Single mothers on welfare in San Diego improved their employment and earnings prospects substantially through intensive group "job-search" programs that taught them how to look for jobs, how to behave at interviews and how to contact potential employers, the Manpower Demonstration Research Corp. reported yesterday.

But the program did not work as well for unemployed fathers in two-parent welfare families.

The nonprofit group, monitoring job programs for welfare clients in eight states, said 50 percent of mothers got jobs within a year, compared with 42 percent for a control group not assigned to job search, and their earnings over that year averaged $507 more than the control group.

But the study said the employment rate for fathers -- 63 percent -- was 1 percent less than for the control group, but their earnings were $288 better.

Judith Gueron, MDRC vice president and coauthor of the report, said women probably benefited more from the job-search program than did men because having "less experience in the labor force, they benefit more from assistance in looking for jobs."

The study found that "workfare," requiring welfare recipients to take unpaid community jobs in exchange for their benefits, does not improve employment and earnings prospects much, if at all, for those who have taken job-search classes, although it does provide services to the local community that more than offset the cost of "workfare" progams.

The group based this conclusion on the experience of groups of single mothers and unemployed fathers who were enrolled in intensive job-search activities and a follow-up "workfare" program, in which they got work experience for up to 13 weeks while on welfare.

"The findings should be viewed cautiously," Gueron said, because they involve only one year and because "San Diego may not be typical. It has a strong labor market, it is not industrial, it has more service jobs available than many other areas and its welfare population has more whites, more work experience and more education than many other areas."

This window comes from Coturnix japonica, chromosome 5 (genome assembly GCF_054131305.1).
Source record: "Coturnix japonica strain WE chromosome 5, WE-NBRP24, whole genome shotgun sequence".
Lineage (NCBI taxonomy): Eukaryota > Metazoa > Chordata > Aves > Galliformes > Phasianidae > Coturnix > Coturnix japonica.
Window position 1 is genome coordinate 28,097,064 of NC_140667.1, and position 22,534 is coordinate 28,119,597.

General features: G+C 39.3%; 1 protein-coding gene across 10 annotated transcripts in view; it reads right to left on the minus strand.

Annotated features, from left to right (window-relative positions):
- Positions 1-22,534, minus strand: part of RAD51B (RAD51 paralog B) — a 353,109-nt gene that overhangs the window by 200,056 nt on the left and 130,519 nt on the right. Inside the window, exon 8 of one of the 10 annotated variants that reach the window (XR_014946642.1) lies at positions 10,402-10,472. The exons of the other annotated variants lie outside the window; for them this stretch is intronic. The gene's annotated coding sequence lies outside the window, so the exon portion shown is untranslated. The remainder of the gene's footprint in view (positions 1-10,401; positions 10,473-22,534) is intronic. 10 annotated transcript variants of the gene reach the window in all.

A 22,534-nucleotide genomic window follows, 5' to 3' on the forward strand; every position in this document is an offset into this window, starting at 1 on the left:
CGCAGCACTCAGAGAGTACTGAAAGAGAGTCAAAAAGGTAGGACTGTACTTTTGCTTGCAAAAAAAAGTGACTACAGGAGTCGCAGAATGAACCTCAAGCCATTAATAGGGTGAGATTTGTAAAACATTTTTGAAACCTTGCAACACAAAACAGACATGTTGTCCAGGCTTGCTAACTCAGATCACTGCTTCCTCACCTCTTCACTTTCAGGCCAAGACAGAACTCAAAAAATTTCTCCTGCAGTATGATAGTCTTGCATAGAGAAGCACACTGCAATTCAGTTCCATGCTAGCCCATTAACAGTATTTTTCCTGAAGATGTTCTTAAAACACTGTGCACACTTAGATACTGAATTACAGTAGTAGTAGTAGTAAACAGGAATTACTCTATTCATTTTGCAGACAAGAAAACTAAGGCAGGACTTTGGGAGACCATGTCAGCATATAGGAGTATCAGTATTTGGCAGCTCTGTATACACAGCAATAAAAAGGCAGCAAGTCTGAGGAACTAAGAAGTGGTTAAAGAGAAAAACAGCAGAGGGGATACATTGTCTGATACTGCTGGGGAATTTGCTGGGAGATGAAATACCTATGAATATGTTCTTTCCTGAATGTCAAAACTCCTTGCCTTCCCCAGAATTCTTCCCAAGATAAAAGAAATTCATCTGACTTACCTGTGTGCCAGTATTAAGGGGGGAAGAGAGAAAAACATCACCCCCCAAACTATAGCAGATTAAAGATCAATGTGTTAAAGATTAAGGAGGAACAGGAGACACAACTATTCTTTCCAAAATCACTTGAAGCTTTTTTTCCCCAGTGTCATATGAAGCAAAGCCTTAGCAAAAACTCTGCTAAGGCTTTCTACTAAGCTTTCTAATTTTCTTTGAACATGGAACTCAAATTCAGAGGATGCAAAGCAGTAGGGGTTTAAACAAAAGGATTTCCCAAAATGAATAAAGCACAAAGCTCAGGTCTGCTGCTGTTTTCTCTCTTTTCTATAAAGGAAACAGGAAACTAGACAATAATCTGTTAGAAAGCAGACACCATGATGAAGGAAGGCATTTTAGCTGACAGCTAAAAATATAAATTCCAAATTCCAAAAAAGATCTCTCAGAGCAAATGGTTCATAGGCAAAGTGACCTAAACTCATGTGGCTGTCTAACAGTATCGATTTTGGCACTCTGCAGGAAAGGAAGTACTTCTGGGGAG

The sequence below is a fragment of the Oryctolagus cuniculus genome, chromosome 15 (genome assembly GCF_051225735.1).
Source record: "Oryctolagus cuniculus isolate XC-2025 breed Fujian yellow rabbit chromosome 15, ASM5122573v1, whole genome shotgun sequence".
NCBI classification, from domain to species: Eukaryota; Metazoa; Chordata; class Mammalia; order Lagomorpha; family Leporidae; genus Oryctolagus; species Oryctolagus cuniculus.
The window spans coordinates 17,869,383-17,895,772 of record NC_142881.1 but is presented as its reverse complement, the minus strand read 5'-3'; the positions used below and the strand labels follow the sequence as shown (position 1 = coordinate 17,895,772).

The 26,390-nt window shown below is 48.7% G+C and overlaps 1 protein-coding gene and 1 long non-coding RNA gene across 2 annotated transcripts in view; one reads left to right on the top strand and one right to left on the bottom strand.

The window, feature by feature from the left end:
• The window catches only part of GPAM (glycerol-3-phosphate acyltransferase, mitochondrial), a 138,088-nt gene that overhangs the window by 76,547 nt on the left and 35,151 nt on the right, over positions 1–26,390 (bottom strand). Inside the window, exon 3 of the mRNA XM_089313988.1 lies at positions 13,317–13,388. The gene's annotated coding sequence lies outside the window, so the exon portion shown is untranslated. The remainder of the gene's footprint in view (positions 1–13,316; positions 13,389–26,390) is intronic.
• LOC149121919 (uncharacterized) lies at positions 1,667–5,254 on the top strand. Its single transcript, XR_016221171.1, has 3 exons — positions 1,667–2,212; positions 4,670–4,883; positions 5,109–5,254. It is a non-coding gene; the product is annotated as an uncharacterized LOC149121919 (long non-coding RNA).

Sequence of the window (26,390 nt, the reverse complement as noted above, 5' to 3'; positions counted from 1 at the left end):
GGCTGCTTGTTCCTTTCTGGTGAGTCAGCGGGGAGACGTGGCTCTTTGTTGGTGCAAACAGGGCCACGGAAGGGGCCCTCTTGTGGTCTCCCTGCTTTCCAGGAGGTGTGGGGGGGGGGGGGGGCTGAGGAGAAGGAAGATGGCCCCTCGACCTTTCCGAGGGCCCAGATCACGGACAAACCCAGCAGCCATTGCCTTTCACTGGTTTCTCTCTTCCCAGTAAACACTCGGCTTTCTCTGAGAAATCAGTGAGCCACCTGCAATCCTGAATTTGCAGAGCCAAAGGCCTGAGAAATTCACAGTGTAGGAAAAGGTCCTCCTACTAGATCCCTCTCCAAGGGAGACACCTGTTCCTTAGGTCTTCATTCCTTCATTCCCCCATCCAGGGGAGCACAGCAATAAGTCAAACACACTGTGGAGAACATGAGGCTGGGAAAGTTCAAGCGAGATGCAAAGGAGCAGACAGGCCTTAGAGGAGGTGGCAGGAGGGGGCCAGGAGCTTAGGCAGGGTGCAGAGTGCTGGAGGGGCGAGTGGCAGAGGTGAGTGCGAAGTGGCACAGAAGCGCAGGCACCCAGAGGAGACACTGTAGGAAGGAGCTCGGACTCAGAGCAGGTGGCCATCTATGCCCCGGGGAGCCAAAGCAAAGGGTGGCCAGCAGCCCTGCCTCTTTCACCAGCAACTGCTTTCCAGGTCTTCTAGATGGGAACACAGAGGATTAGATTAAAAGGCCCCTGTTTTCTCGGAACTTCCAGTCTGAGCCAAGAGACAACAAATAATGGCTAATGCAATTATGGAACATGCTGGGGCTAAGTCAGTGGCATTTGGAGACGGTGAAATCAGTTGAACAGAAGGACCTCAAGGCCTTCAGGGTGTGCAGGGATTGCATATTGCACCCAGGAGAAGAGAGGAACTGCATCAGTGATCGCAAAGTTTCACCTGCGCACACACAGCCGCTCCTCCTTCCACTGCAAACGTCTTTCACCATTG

The study, which ran from October 1982 to August 1983, involved 7,004 welfare recipients in San Diego who were randomly assigned to participate in job experiments. About half were single mothers. The rest were unemployed fathers in two-parent families.

For the study, 1,887 were assigned to the control group and did not receive job-search or "workfare" services; 1,878 were assigned to job-search services only, and 3,239 were assigned to job-search and "workfare" activities. Only about half those assigned participated.

The study found that among single welfare mothers, 42 percent of the control group got jobs within a year after applying for welfare although most stayed on welfare, too, because their earnings were low; 50 percent of the job-search group got jobs, as did 52 percent of those who participated in both the job-search and "workfare" programs.

Average earnings for the year were $1,392 for the control group, $1,899 for the job-search group, and $1,783 for the final group.

Among the married men, 64 percent of the control group, 63 percent of the job-search group and 66.9 percent of the third group got jobs. Average earnings were $3,602 for the control group, $3,890 for the job-search group and $3,570 for those eligible for job-search and "workfare."

The figures show that program savings from reduced welfare benefits for those who got jobs averaged about $200 a year for single mothers and men in the job-search program and $350 for men who were in the "workfare" program as well.